Power Your Arduino From Your Car Using Atmega

Power Your Arduino

The Arduino — and AVRs in general — have a wide range of power supply options ranging from around 1.8V to 5.5V. The choice of voltage is usually determined by the desired clock speed or power consumption requirements. The Arduino and its many variants have power jacks that allow connections from big, clunky “wall warts.” Alternatively, some boards can get their power from external power supply pins, either regulated externally or on board. But what about if you’re in a parking lot at a convention or coffee shop and want to show your geeky friends your new Arduino or AVR-based invention? Well, I’ve got an answer for that!

Power Your Arduino

This instructuable will show you how to build your own vehicle-based regulated power supply that will power an Arduino or any AVRup to 5V. It’s an inexpensive and easy to build project that you can have up and going in no time, and additionally, with very few external components. This device makes use of your car’s cigarette lighter socket for power and then performs a DC/DC step-down to 5Vs while regulating the power.Go to the next step to get started!

Step 1 Bill of Material

What You’ll Need

As I mentioned in the intro, this project has very few requirements or external components. Here’s what you’ll need:

  • Auto power plug (www.mouser.com #171-A1378-EX $2.33)
  • 0.1uF 0805 capacitor (www.avnet.com #08051C103JAT2A $0.09)
  • 0.33uF 0805 capacitor (www.avnet.com #0805YC33rKAT2A $0.04)
  • 1uF 0805 capacitor (www.avnet.net #08053C105KAT2A $0.10)
  • 5V regulator DPAK MC7805CD (www.avnet.com $0.22)

The PCB I designed can either be etched by you with your favorite PCB creation method, or alternatively, you may send the gerber files (which I include) off to a fab house, in my case, www.seeedstudio.com Fusion PCB service for professional fabrication on the cheap. I got 20 excellently produced boards for $10. Its really hard to beat, especially when you’re working with small SMD components, but it’s entirely possible to etch these boards yourself, if you’re so inclined.

Various Sundries

Besides the items mentioned above, you should have a soldering iron, solder, maybe some flux, tweezers, wire cutters, snippers, crimper, etc. But you probably already have this stuff laying around.
Turn the page to get started on the design.

Step 2 PCB Design

There is a small space within the auto power jack shown in step 2 that can fit a small PCB. And yes, I do mean small. The board should measure really no larger than 29mm x 10mm (although my board is exactly 29.21 x 10.16 mm). This size really screams for the use of SMD components. Luckily, we can use SMD packages that are small, but not too small for us to work with manually.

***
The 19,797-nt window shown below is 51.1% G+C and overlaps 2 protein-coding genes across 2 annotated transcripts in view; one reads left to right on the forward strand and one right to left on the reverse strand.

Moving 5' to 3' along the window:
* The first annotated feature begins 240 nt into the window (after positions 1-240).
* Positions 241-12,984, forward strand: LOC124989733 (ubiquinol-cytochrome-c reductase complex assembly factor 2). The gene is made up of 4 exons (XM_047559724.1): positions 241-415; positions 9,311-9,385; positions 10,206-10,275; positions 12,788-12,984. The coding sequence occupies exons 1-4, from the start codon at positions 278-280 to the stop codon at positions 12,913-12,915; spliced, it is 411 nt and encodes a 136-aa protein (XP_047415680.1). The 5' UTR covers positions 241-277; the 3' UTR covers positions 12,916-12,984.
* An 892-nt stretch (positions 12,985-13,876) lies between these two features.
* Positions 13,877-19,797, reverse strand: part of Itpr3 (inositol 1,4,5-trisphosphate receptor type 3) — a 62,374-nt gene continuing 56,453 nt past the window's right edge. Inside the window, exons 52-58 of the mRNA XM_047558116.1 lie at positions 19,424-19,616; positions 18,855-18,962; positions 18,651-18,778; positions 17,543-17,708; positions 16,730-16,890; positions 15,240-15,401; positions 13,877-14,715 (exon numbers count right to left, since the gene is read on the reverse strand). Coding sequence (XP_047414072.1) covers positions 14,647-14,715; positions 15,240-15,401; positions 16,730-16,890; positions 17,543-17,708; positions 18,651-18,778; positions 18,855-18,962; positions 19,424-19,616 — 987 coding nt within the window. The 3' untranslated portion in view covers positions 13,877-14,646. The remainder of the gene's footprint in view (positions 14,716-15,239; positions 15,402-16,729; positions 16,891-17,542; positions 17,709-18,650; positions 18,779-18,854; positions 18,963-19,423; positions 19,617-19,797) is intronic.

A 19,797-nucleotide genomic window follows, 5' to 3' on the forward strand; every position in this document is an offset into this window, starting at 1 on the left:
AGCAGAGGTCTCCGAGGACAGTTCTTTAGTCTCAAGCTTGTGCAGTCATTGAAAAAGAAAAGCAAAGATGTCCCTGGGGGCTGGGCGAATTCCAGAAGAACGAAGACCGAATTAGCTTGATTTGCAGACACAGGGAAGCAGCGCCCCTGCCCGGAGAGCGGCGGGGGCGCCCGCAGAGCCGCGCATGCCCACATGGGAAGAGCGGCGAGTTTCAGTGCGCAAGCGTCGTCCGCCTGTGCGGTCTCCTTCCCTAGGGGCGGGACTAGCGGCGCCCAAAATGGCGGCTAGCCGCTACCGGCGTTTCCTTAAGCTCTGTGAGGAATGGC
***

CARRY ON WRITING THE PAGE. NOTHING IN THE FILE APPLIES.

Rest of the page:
The design here is very simple and follows a standard linear power regulator setup. We take in the 12V or so from the car and pass it to a 5V linear regulator with a few capacitors attached to handle transients and unwanted frequencies, helping to reduce ripple voltage in the output. Finally, we output this regulated 5V through a set of wires that will connect to the Arduino or AVR board.

Schematics and Board

Check out the included pictures of the schematic and board to get an idea of how this is all setup. It’s very straight forward and shouldn’t offer too many surprises for those of you that have built your own power supplies for microcontrollers before. Also, find attached the actual schematic and board file (*.sch and *.brd) for use in Eagle, if you want to change or modify anything. Finally, if you do choose the option of having your board custom fabricated, I’ve also attached a zip file of the necessary files you will need to send to Seeedstudio to have them build the PCB. From time of order to the time I received my PCBs was about 2 weeks. Cheap and speedy.

Step 3: Build It!

Ok, this is, of course, the fun part. Now we build our vehicle-based Arduino power supply.

Solder PCB Components

I started off by soldering the components on the top of the board. This includes the 0.33uF capacitor and the MC7805 voltage regulator (in DPAK package). I found it helps if you pre-solder the pads, as shown in the picture below. Then you can use tweezers to place the capacitor over the soldered pads and use your soldering iron to melt the solder and secure the capacitor in place. Same goes with the voltage regulator. You may want to add a ribbon of solder around the top edge of the voltage regulator after its been secured.

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